The other thing, I think, that would stop it being made today is the insurance, because every show that you do now, you have to fill out elaborate forms about health and safety and you have a risk assessment for every single shot. If you have a shot of somebody walking down the street, somebody has to fill in a sheet with the risks involved: “may step off curb and twist ankle; may be hit by passing car,” and all that sort of stuff. Every single shot of The Goodies would have had a risk assessment that would have made it impossible to do. I’ve just been doing the voice-over for an animated series where I just provide the voice for a character and we were solemnly handed a sheet of risk assessments for that: “may trip over cable”.

Demetrius Romeo: That’s incredible.

GRAEME GARDEN: It is bizarre. I just think the bureaucracy would stifle it. I don’t know how they get away with doing stuff anymore.

Demetrius Romeo: You brought up animation; there is one product I would love to see on DVD. Will we ever see Banana Man on DVD?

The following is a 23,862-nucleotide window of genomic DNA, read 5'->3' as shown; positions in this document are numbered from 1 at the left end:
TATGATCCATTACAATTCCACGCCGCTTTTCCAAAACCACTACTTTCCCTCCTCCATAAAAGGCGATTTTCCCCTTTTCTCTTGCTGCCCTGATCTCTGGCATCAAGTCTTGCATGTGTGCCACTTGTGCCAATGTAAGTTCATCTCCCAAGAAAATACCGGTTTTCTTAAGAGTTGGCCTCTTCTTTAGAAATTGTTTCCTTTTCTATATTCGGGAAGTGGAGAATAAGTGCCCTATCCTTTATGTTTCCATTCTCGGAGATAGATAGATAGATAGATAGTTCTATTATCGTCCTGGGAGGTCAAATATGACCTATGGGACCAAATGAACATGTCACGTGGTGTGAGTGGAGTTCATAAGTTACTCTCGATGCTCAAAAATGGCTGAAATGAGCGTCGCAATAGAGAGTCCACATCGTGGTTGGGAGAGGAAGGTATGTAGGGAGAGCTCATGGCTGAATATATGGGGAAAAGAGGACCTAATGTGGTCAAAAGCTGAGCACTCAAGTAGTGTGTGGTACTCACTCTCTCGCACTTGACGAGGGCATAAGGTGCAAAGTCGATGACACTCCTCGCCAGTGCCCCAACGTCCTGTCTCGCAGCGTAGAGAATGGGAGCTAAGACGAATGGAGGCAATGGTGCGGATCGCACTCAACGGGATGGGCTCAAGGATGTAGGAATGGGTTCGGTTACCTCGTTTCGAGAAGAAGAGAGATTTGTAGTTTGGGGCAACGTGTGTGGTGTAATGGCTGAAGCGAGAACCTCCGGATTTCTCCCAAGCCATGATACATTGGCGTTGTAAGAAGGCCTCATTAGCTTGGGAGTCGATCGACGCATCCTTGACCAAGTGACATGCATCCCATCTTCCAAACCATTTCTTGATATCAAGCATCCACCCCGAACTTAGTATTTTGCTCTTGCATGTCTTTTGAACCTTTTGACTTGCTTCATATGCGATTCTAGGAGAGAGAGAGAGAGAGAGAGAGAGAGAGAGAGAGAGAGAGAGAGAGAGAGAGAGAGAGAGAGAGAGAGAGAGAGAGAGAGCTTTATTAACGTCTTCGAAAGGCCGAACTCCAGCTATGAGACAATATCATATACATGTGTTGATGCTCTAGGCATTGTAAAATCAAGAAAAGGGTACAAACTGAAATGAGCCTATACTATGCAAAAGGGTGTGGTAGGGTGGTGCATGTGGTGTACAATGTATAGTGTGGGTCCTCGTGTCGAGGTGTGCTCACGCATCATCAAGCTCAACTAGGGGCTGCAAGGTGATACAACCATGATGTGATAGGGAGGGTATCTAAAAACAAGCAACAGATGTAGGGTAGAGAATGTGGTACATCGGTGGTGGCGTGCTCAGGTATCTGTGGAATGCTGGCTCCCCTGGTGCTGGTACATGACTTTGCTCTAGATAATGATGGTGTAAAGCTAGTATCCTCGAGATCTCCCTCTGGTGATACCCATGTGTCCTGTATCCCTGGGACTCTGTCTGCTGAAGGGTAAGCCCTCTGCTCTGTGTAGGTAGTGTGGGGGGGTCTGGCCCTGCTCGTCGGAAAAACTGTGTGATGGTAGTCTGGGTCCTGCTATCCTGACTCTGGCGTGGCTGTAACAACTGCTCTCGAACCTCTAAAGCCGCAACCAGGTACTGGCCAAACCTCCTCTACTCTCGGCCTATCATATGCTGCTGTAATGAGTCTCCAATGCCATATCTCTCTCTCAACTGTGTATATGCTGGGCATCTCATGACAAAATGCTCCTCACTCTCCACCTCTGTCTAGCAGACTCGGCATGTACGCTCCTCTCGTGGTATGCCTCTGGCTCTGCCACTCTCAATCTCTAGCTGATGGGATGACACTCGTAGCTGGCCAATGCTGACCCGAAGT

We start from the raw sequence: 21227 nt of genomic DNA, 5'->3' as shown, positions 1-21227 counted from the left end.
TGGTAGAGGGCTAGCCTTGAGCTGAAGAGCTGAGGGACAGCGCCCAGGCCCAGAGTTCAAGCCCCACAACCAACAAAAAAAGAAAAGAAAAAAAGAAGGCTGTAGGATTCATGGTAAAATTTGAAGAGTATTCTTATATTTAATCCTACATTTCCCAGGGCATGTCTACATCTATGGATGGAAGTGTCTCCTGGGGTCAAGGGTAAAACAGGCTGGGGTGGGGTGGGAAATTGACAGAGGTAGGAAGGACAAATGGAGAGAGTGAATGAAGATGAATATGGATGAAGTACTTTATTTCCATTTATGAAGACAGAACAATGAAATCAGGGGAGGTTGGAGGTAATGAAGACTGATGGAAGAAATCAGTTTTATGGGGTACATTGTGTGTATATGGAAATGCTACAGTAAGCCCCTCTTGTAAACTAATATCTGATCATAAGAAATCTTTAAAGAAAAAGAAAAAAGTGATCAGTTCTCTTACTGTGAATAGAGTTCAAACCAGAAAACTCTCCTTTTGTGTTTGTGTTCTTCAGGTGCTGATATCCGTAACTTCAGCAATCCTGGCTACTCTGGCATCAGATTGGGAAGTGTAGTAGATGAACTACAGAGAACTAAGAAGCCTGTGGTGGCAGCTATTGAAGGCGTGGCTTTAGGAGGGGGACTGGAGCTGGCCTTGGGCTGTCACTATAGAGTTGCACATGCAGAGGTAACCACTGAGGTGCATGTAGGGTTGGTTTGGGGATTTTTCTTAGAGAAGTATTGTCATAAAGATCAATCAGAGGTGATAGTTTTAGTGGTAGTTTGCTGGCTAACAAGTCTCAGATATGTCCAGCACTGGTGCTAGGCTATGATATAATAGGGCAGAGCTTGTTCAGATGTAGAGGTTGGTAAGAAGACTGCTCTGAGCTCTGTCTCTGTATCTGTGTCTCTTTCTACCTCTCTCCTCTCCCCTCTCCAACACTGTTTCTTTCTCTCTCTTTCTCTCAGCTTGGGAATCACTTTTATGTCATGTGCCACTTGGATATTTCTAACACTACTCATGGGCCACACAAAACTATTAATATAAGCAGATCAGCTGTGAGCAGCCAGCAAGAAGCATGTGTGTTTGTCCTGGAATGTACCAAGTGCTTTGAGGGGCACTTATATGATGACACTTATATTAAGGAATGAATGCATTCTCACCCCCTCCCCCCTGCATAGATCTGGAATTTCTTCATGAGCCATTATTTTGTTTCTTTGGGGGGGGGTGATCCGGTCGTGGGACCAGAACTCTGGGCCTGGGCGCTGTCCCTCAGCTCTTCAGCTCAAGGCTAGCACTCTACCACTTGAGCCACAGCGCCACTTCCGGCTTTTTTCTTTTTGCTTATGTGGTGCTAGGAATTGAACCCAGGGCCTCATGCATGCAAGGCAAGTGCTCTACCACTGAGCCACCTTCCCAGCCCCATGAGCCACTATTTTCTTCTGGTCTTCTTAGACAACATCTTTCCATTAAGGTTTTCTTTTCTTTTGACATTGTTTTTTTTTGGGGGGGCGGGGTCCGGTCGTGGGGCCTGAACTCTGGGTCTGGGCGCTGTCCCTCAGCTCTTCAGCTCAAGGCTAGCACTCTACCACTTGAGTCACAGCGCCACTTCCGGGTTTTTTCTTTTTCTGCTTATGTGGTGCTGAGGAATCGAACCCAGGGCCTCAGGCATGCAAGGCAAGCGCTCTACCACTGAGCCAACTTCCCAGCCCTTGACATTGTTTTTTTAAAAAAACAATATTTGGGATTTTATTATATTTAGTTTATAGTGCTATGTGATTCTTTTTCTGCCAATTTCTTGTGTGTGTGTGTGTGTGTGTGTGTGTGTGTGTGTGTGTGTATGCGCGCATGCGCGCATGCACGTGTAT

GRAEME GARDEN: Yes. It’s just been released. Probably not in Australia yet, but in the UK it was released – or rather, is released – about now.

Demetrius Romeo: Do the three of you provide commentary for that?

GRAEME GARDEN: No, no. We were nothing to do with that. No, we were just hired for the voices, and it was what’s called a ‘buy out’, so we have no participation in the DVD or anything like that, financially or any other way, just because animations of that sort of thing at that ime, were just horrendously difficult to work out how to pay people apart from just paying them a flat fee for just for doing it. So I don’t know anything about it except that it has just been released on DVD, so it should be coming your way. If we can smuggle a couple of discs down with us, we will do so.